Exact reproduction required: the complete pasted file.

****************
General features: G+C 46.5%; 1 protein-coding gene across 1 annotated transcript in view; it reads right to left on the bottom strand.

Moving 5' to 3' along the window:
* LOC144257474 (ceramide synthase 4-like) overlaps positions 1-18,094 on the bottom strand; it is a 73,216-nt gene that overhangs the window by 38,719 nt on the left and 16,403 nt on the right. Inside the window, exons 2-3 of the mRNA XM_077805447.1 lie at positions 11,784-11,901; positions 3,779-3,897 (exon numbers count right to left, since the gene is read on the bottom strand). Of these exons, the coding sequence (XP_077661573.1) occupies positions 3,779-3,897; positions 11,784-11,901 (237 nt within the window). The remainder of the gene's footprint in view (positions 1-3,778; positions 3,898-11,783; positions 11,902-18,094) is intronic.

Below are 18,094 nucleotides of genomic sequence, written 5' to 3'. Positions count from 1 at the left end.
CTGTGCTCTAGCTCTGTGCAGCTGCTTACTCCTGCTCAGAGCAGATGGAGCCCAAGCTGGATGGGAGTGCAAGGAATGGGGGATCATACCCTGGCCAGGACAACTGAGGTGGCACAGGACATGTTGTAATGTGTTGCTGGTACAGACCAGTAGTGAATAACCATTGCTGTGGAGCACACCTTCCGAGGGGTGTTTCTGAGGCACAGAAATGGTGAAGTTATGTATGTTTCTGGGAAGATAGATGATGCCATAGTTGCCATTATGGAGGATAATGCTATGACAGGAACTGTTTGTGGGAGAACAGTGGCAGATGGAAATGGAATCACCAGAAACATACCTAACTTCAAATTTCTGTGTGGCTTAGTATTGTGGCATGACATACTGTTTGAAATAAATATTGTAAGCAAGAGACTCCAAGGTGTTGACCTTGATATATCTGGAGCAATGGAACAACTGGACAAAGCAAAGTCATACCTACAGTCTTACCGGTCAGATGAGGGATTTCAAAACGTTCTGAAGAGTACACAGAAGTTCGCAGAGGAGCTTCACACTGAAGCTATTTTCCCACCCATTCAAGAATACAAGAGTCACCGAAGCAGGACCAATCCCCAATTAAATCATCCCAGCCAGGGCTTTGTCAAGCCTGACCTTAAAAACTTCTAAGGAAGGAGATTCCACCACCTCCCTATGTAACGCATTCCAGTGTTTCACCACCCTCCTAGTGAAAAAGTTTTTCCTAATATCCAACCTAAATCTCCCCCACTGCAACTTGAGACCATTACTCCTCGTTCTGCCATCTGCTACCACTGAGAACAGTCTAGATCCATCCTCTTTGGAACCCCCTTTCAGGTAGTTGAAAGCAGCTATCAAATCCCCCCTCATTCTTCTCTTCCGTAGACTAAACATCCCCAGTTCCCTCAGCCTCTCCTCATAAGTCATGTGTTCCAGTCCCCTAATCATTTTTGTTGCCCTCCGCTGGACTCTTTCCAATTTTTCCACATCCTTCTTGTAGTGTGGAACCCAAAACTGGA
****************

General features: G+C 46.5%; 1 protein-coding gene across 1 annotated transcript in view; it reads right to left on the bottom strand.

Moving 5' to 3' along the window:
* LOC144257474 (ceramide synthase 4-like) overlaps positions 1-18,094 on the bottom strand; it is a 73,216-nt gene that overhangs the window by 38,719 nt on the left and 16,403 nt on the right. Inside the window, exons 2-3 of the mRNA XM_077805447.1 lie at positions 11,784-11,901; positions 3,779-3,897 (exon numbers count right to left, since the gene is read on the bottom strand). Of these exons, the coding sequence (XP_077661573.1) occupies positions 3,779-3,897; positions 11,784-11,901 (237 nt within the window). The remainder of the gene's footprint in view (positions 1-3,778; positions 3,898-11,783; positions 11,902-18,094) is intronic.

Below are 18,094 nucleotides of genomic sequence, written 5' to 3'. Positions count from 1 at the left end.
CTGTGCTCTAGCTCTGTGCAGCTGCTTACTCCTGCTCAGAGCAGATGGAGCCCAAGCTGGATGGGAGTGCAAGGAATGGGGGATCATACCCTGGCCAGGACAACTGAGGTGGCACAGGACATGTTGTAATGTGTTGCTGGTACAGACCAGTAGTGAATAACCATTGCTGTGGAGCACACCTTCCGAGGGGTGTTTCTGAGGCACAGAAATGGTGAAGTTATGTATGTTTCTGGGAAGATAGATGATGCCATAGTTGCCATTATGGAGGATAATGCTATGACAGGAACTGTTTGTGGGAGAACAGTGGCAGATGGAAATGGAATCACCAGAAACATACCTAACTTCAAATTTCTGTGTGGCTTAGTATTGTGGCATGACATACTGTTTGAAATAAATATTGTAAGCAAGAGACTCCAAGGTGTTGACCTTGATATATCTGGAGCAATGGAACAACTGGACAAAGCAAAGTCATACCTACAGTCTTACCGGTCAGATGAGGGATTTCAAAACGTTCTGAAGAGTACACAGAAGTTCGCAGAGGAGCTTCACACTGAAGCTATTTTCCCACCCATTCAAGAATACAAGAGTCACCGAAGCAGGACCAATCCCCAATTAAATCATCCCAGCCAGGGCTTTGTCAAGCCTGACCTTAAAAACTTCTAAGGAAGGAGATTCCACCACCTCCCTATGTAACGCATTCCAGTGTTTCACCACCCTCCTAGTGAAAAAGTTTTTCCTAATATCCAACCTAAATCTCCCCCACTGCAACTTGAGACCATTACTCCTCGTTCTGCCATCTGCTACCACTGAGAACAGTCTAGATCCATCCTCTTTGGAACCCCCTTTCAGGTAGTTGAAAGCAGCTATCAAATCCCCCCTCATTCTTCTCTTCCGTAGACTAAACATCCCCAGTTCCCTCAGCCTCTCCTCATAAGTCATGTGTTCCAGTCCCCTAATCATTTTTGTTGCCCTCCGCTGGACTCTTTCCAATTTTTCCACATCCTTCTTGTAGTGTGGAACCCAAAACTGGA